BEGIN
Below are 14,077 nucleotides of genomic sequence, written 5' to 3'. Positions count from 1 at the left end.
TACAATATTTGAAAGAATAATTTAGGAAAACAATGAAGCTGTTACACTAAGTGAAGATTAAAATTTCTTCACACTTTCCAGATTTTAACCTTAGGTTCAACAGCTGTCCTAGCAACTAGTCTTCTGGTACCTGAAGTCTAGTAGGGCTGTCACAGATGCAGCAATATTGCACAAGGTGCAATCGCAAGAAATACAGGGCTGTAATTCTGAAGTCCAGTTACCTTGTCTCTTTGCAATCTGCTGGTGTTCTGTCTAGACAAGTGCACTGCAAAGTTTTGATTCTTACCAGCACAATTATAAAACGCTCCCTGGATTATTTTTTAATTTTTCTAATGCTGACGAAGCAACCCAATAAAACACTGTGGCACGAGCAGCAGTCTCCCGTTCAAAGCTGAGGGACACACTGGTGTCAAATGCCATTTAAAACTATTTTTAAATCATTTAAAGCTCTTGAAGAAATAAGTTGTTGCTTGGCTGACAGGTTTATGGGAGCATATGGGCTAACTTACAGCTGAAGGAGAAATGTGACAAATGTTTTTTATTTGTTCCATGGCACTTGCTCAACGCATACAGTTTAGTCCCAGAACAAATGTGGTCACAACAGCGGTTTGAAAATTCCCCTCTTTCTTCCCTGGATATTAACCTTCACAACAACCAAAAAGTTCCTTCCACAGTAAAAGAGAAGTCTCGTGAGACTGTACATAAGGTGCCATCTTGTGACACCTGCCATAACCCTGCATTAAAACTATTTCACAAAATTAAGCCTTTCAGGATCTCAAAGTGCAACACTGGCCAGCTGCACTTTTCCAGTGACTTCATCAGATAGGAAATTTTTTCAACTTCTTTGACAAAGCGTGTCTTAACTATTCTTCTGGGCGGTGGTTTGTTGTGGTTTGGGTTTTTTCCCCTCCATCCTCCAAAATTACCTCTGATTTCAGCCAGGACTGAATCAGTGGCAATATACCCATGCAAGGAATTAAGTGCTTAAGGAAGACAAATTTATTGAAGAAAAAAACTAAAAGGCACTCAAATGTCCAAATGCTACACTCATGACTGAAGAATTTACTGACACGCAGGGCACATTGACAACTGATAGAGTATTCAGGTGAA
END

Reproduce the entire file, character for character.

Below are 14,077 nucleotides of genomic sequence, written 5' to 3'. Positions count from 1 at the left end.
TACAATATTTGAAAGAATAATTTAGGAAAACAATGAAGCTGTTACACTAAGTGAAGATTAAAATTTCTTCACACTTTCCAGATTTTAACCTTAGGTTCAACAGCTGTCCTAGCAACTAGTCTTCTGGTACCTGAAGTCTAGTAGGGCTGTCACAGATGCAGCAATATTGCACAAGGTGCAATCGCAAGAAATACAGGGCTGTAATTCTGAAGTCCAGTTACCTTGTCTCTTTGCAATCTGCTGGTGTTCTGTCTAGACAAGTGCACTGCAAAGTTTTGATTCTTACCAGCACAATTATAAAACGCTCCCTGGATTATTTTTTAATTTTTCTAATGCTGACGAAGCAACCCAATAAAACACTGTGGCACGAGCAGCAGTCTCCCGTTCAAAGCTGAGGGACACACTGGTGTCAAATGCCATTTAAAACTATTTTTAAATCATTTAAAGCTCTTGAAGAAATAAGTTGTTGCTTGGCTGACAGGTTTATGGGAGCATATGGGCTAACTTACAGCTGAAGGAGAAATGTGACAAATGTTTTTTATTTGTTCCATGGCACTTGCTCAACGCATACAGTTTAGTCCCAGAACAAATGTGGTCACAACAGCGGTTTGAAAATTCCCCTCTTTCTTCCCTGGATATTAACCTTCACAACAACCAAAAAGTTCCTTCCACAGTAAAAGAGAAGTCTCGTGAGACTGTACATAAGGTGCCATCTTGTGACACCTGCCATAACCCTGCATTAAAACTATTTCACAAAATTAAGCCTTTCAGGATCTCAAAGTGCAACACTGGCCAGCTGCACTTTTCCAGTGACTTCATCAGATAGGAAATTTTTTCAACTTCTTTGACAAAGCGTGTCTTAACTATTCTTCTGGGCGGTGGTTTGTTGTGGTTTGGGTTTTTTCCCCTCCATCCTCCAAAATTACCTCTGATTTCAGCCAGGACTGAATCAGTGGCAATATACCCATGCAAGGAATTAAGTGCTTAAGGAAGACAAATTTATTGAAGAAAAAAACTAAAAGGCACTCAAATGTCCAAATGCTACACTCATGACTGAAGAATTTACTGACACGCAGGGCACATTGACAACTGATAGAGTATTCAGGTGAA